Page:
Candorville: 5/21/2008- Tenacious Clinton, part 2
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May 21st, 2008

Candorville: 5/21/2008- Tenacious Clinton, part 2


Discussion (15)¬

  1. PeaceZGood says:

    I love the architecture. I wonder what city this is in real life? Love the Hillary representation. Hillaryous. Really funny take on Clinton’s logic. ROFLOL, ROFLMAO. :) :)

  2. PeaceZGood says:

    Have you ever been asked by FAMOUS PEOPLE to do a characature of them (forgive the spelling). I’ll bet you can make a MILLION doing those for people who are filthy rich. That would make up for the stinkingly low pay most cartoonists get. :( :o :O)

  3. PeaceZGood says:

    Hey, these emoticom shortcuts aren’t working right.

  4. PeaceZGood says:

    I’ll try it one more time. :-o :-O

  5. PeaceZGood says:

    Not all the emoticom shortcuts seem to work on this site. That’s ok, they do the same think on my e mails in various free sites.

  6. DevBer says:

    Well, I voted for Hillary. So I don’t appreciate your comment, Peace, and I think you should apologize to her. I think the comic strip is APPALLING. How dare ANYONE make fun of my Hillary? She’s a woman, after all. You are A SELLOUT, Peace. And why would you do such a thing, Darrin? Are you for Obama because you are an AA? No disrespect intended.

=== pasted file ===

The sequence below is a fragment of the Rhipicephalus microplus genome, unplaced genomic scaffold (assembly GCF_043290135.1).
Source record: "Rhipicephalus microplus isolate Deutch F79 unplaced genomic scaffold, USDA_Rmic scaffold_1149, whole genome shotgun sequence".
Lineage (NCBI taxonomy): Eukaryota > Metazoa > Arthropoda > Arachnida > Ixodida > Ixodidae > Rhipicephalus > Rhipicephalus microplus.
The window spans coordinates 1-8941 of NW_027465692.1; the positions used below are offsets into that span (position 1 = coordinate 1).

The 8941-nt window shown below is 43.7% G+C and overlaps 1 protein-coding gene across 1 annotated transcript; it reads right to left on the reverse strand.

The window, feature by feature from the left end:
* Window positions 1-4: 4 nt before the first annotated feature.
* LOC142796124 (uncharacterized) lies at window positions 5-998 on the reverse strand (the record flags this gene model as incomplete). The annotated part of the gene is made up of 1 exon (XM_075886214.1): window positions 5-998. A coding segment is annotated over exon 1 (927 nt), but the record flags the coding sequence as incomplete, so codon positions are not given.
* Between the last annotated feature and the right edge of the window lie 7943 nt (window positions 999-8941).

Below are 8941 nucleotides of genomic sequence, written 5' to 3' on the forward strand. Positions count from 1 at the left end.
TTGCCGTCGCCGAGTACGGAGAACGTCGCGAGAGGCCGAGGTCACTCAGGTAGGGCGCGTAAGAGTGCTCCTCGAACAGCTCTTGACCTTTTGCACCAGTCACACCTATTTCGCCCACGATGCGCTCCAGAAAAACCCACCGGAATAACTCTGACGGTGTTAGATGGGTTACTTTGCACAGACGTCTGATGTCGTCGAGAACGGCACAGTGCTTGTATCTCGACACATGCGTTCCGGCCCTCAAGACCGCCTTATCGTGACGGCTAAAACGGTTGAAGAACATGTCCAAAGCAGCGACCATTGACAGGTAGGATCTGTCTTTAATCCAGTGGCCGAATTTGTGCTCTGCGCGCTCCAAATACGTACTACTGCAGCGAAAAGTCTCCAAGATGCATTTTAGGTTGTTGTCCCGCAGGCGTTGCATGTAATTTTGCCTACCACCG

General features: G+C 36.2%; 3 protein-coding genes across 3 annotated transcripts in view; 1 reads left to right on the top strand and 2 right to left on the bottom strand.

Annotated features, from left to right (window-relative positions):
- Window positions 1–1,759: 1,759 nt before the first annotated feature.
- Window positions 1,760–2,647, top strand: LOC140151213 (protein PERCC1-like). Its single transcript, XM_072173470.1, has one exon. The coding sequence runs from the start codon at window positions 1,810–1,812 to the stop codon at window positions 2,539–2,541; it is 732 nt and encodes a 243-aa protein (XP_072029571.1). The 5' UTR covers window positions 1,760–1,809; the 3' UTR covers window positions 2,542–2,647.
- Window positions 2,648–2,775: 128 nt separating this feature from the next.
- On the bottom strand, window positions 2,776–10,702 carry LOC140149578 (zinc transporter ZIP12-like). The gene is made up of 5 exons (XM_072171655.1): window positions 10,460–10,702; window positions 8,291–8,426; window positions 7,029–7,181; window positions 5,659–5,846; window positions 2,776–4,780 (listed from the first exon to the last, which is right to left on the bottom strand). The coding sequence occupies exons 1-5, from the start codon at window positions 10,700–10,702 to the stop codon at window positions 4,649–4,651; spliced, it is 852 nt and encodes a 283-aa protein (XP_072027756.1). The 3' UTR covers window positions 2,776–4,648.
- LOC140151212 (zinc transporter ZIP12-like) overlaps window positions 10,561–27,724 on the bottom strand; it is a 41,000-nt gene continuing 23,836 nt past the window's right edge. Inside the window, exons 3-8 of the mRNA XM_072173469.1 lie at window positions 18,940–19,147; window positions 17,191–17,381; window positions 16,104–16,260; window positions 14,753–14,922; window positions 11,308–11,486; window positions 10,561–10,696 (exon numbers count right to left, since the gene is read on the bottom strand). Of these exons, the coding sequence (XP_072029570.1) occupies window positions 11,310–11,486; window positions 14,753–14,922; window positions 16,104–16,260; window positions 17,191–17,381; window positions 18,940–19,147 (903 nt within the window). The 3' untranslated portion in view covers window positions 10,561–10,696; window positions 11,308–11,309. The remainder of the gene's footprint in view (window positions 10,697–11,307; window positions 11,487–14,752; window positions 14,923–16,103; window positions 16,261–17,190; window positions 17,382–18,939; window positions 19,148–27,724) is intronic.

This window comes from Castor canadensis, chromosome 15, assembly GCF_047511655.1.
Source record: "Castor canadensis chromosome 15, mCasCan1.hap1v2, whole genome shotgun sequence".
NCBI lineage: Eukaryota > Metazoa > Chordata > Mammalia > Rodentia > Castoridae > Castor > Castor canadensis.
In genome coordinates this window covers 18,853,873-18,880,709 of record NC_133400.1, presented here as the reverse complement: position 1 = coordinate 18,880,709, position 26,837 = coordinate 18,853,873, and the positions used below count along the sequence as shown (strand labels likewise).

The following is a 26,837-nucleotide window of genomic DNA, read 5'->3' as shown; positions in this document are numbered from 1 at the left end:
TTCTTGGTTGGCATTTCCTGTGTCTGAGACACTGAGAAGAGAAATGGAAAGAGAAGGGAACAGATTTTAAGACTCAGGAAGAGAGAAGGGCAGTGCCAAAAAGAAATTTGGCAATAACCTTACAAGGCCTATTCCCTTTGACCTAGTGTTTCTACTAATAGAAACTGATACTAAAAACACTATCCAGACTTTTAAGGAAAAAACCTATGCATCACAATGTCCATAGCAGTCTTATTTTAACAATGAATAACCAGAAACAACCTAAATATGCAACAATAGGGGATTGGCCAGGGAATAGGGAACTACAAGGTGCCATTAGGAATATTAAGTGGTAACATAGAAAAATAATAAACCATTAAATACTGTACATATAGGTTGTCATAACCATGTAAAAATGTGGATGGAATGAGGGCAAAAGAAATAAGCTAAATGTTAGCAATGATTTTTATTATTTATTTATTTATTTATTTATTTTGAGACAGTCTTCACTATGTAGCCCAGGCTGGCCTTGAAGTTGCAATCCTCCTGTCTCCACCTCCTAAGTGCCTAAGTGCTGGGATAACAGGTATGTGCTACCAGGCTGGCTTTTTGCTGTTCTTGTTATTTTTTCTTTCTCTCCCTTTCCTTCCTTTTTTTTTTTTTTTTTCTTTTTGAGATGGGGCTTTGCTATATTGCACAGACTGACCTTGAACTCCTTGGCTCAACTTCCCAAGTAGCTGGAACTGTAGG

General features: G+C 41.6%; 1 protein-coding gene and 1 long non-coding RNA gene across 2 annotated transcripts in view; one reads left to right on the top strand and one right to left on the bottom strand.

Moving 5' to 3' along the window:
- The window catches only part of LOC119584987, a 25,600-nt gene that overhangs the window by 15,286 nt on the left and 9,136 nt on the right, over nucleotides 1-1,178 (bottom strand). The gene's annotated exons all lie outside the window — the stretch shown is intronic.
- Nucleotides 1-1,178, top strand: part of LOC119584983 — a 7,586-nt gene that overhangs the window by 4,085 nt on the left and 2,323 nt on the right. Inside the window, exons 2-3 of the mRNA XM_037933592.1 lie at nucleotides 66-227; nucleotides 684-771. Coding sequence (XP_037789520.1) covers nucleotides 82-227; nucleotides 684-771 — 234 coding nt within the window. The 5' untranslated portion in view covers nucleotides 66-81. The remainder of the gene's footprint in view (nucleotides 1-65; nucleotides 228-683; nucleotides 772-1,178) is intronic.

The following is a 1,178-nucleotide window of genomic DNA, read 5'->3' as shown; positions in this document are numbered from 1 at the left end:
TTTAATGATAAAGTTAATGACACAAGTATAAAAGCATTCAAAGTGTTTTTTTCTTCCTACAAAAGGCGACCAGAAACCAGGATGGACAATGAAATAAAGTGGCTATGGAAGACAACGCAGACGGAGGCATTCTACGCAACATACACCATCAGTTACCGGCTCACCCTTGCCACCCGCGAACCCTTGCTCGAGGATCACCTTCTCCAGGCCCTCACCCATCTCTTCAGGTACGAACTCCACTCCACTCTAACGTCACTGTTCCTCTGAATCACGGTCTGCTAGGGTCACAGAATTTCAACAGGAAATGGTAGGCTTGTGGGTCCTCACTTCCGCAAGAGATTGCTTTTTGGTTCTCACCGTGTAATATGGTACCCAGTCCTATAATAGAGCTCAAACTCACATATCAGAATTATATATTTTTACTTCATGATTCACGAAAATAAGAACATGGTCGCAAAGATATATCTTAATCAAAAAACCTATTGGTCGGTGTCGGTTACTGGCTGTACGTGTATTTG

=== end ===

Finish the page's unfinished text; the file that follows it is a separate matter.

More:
7. Re Pub Lickin says:

    Hi, guys or girls. This is my first time on this site. I see it’s sort of like a blog? A message board? I’d like to comment on the comic, if you don’t mind. That assumption about electability verses winning is positively horrendous. If you view the facts surrounding the real divide in the Democrats, you will ALL see that McCain will win. We HAVE to have war. The terrorists aren’t wiped out completely yet. We have to get each and every one of them or our country will be in danger. We have to go into each and every country and kill them all. Who cares if women and children get killed? Better them than us.

  8. DonnaRowe says:

    “She’s a woman, after all.” Oh, dear Lord, DevBer, I hope you’re being humorous with that one, because if you’re serious…well, I don’t know. :) Honey, Senator Clinton, along with her hubby, survived 8 years of neocon attacks. She’s Xena, not a delicate flower.

    Clinton may have a point, though. The type of voter who chose her in West Virginia and Kentucky are likely to vote for McCain if Obama is the nominee. Just because she’s losing among Democrats doesn’t mean she’d lose among the general voting population. And she did carry swing states like Ohio and Pennsylvania, which can be problematic for the Democrats in the fall election.

    And I’m saying all this as an Obama supporter. I’ve been ready to vote for him since his 2004 keynote address, when he so clearly articulated what my own vision for this country is. I simply don’t think that Senator Clinton should be dismissed so easily.

  9. Darrin Bell says:

    “Just because she’s losing among Democrats doesn’t mean she’d lose among the general voting population.”